A life worth living

It was standing-room only — with an overflow in a separate room — at First Assembly of God in Red Hill on Saturday.

The attendance — more than 1,000 people were there, with a line to visit the family twisting through the church, down the stairs and through the parking lot — was a testament to the life of Zachary Manago, an 18-year-old recent graduate of Moanalua High School with an 800-watt smile who loved baseball, cycling and God.

He was killed in a hit-and-run on Dec. 17, as he rode a stretch of Kamehameha Highway near Wheeler Air Force Army Airfield with about 35 other cyclists. It happened at 11:10 p.m. Zachary was struck from behind by a white SUV. He was thrown from his bike and was later pronounced dead at Wahiawa General Hospital.

He was just a few weeks from starting baseball practice at Hawaii Pacific University, where he was recruited to pitch. It was his dream to be a professional baseball player — a dream that was dashed in an instant.

His uncle delivered the eulogy. I’m sure he never thought he’d be talking at his nephew’s funeral.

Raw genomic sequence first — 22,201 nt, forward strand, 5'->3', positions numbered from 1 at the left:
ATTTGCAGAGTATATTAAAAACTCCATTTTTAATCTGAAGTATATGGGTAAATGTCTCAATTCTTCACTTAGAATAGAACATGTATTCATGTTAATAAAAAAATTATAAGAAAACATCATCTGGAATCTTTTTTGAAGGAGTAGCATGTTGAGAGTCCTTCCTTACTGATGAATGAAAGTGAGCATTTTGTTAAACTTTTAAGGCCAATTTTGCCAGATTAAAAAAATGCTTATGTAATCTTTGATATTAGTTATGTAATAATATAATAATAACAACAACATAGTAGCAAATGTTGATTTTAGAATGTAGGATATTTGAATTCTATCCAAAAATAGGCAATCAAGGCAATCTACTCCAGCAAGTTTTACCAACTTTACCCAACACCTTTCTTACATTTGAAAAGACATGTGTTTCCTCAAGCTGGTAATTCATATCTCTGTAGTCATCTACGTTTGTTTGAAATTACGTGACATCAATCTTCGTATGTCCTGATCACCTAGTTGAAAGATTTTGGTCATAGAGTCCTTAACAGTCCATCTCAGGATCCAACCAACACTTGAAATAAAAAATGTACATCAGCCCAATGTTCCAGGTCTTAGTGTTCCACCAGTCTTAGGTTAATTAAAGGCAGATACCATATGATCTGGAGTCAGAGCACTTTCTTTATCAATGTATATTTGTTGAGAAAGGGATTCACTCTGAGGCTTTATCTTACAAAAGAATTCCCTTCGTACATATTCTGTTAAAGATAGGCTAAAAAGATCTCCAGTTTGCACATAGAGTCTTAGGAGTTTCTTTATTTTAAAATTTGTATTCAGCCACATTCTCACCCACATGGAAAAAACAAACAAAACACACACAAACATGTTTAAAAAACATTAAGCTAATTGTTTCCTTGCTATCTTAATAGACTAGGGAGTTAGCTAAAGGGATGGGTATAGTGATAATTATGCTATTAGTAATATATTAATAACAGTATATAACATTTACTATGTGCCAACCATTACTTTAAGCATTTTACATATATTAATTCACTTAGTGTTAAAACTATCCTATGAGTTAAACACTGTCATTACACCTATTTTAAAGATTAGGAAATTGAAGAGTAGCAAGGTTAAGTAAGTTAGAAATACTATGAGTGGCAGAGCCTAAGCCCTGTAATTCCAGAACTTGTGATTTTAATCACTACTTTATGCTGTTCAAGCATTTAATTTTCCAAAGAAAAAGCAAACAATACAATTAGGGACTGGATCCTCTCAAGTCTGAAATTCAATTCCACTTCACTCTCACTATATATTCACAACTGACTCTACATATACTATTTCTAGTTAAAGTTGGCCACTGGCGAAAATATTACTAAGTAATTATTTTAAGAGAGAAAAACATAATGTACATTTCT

And Zachary’s two friends — still teenagers — spoke, too, calling him a true friend, a peacemaker and “the nicest guy I ever met.”

I wondered how this could happen. How could a young, healthy, friendly, goodhearted 18-year-old with so much potential, with so much to give in this world, be struck down so suddenly by a driver too cowardly to stop to help? (A 25-year-old Mililani man was later arrested.) Why do these things happen — not just to an 18-year-old, but to anyone?

Death is what makes life precious, it’s what should be driving us to live. Because at any moment, it can happen. To anyone. Death is equal opportunity.

I stood in the back of the packed church, leaning against a counter that thankfully had a box of Kleenex, thinking about Zachary and how many people he — even in his death — has touched. He made me realize that life is fleeting, that if we don’t stop what we’re doing — stop chasing paychecks, stop holding grudges, stop complaining, stop being selfish, stop denying ourselves happiness — then what’s the point of living?

I’ve decided life is too short to worry about the laundry, to fret over buying a new computer, to complain about rush-hour traffic, to hate running, to postpone a lunch date with a friend, to watch TV instead of read a book.

Zachary knew that. And though he won’t be pitching for HPU or riding around town with his red backpack, he’s still there, in the backs of our minds, reminding us that life is worth living.


Remembering Zachary


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